New Law Closes Loopholes, Requires Evidence to Be Preserved for At Least 10 Years
RICHMOND, Va. – On Monday night, Governor Glenn Youngkin (R-Virginia) signed bills by Sen. Jennifer McClellan (D-Richmond) and House Democratic Leader Eileen Filler-Corn (D-Fairfax) to require storage of physical evidence recovery kits (PERKs) for at least 10 years for victims of sexual assault.
McClellan’s bill requires that physical evidence recovery kits in Virginia be stored by law enforcement for 10 years, or, in the case of a minor victim, until 10 years after the victim turns 18. This bill ends an exemption, requiring storage of physical evidence recovery kits for incidents that are categorized as “no crime occurred.”
“Virginia has made major strides in clearing our rape kit backlog, but we have more work to do to preserve evidence of sexual assault,” Sen. McClellan said. “This bill will support and empower victims of sexual assault by preserving all evidence for at least 10 years, and ending exceptions that have led to the destruction of evidence. Thank you to the victims and advocates who have bravely led the push for this important new law.”
“This legislation provides clarity for our local law enforcement agencies, helping them retain vital evidence crucial to doing their jobs of effectively solving crimes,” said House Democratic Leader Eileen Filler-Corn. “I was proud to work on the legislation to create the process for “PERK” kit retention in 2016, and this law is another critical step forward in the effort to support victims across the Commonwealth.”
Under Virginia law, the Department of Forensic Science provides PERKs to health care providers to collect evidence from victims of sexual assault during forensic medical examinations, and to the Office of the Chief Medical Examiner for death investigations in which the deceased may have been a victim of sexual assault.
However, current law includes several exemptions to storage of PERKs, including if the incident is initially classified as “no crime occurred” or if law enforcement initially determines that analysis is not necessary as part of a death investigation. PERKs also may not be preserved if they are connected to a crime that occurred outside of Virginia or a crime being investigated by another law enforcement agency, and the kits are not transferred to another agency.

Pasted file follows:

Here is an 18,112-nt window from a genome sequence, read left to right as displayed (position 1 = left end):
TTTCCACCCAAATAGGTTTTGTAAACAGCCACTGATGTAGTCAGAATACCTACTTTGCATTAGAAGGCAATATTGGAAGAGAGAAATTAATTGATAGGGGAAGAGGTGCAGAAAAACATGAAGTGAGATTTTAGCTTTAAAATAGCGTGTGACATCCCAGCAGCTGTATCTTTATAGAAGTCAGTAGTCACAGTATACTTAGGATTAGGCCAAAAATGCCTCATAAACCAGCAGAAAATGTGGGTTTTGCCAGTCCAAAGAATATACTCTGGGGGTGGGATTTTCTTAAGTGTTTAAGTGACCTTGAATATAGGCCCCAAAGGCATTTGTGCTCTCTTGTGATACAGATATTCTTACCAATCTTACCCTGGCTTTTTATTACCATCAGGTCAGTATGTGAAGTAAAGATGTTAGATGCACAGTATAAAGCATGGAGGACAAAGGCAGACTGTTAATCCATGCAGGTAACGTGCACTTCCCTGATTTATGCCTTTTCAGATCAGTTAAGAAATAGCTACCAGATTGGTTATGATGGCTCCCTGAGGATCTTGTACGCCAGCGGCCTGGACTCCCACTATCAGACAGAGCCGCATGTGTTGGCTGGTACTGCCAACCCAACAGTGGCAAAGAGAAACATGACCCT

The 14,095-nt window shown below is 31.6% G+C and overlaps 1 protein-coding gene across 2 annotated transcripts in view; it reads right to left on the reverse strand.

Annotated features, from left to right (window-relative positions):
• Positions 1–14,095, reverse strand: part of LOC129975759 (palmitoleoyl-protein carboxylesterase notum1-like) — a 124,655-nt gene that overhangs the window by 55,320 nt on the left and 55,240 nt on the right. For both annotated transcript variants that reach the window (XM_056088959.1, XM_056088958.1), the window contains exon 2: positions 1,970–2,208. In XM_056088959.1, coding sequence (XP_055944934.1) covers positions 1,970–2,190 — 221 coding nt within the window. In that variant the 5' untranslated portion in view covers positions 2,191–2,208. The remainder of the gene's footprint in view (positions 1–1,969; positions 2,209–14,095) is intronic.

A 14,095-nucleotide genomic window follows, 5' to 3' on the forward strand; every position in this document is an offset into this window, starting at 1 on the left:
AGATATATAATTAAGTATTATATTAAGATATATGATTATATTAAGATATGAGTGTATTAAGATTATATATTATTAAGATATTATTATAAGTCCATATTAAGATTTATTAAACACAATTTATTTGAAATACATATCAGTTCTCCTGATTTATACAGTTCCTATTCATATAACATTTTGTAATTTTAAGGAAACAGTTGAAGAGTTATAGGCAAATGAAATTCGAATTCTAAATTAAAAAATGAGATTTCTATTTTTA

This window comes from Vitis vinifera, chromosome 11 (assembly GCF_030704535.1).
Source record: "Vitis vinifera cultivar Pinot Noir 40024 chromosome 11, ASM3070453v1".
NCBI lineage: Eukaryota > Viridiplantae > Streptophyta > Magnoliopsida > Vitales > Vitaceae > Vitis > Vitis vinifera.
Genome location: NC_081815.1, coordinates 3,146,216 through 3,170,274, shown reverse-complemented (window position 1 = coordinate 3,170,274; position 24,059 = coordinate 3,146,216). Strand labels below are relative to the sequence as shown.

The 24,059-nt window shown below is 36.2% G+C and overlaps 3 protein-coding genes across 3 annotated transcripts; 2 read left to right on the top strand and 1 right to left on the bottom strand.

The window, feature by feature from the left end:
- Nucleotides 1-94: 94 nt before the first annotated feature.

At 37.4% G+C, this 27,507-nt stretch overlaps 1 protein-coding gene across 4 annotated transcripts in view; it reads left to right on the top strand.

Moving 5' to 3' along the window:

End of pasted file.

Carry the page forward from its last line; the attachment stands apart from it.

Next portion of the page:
McClellan’s bill will close these exemptions, ensuring that all PERKs are kept for at least 10 years. The bill also requires law enforcement to inform a victim of the identification number assigned to the kit by a health care provider and gives them information about the kit, unless the information were to compromise an investigation.
“Virginia Victim Assistance Network celebrates the signing of SB658, improving storage, notification, and tracking procedures for physical evidence recovery kits,” said Virginia Victim Assistance Network Executive Director, Kate Hanger. “Senator McClellan included survivors in this effort, ensuring they are fully informed about their case. We thank the Senator for carrying this important legislation.”
A recent analysis of Virginia State Police cases in Virginia showed that fewer than 20% of all rape cases in the state were cleared by arrest. Since there is no statute of limitations on felony criminal sexual assault in Virginia, preserving PERKs will allow for future testing and use of DNA evidence.
Jennifer McClellan was elected to the Senate of Virginia in 2017 after serving 11 years in the House of Delegates. She has been a leader on fighting climate change, strengthening public education and dismantling the school-to-prison pipeline, protecting voting rights, enacting criminal justice reform, combating domestic and sexual violence, and fighting discrimination of all kinds.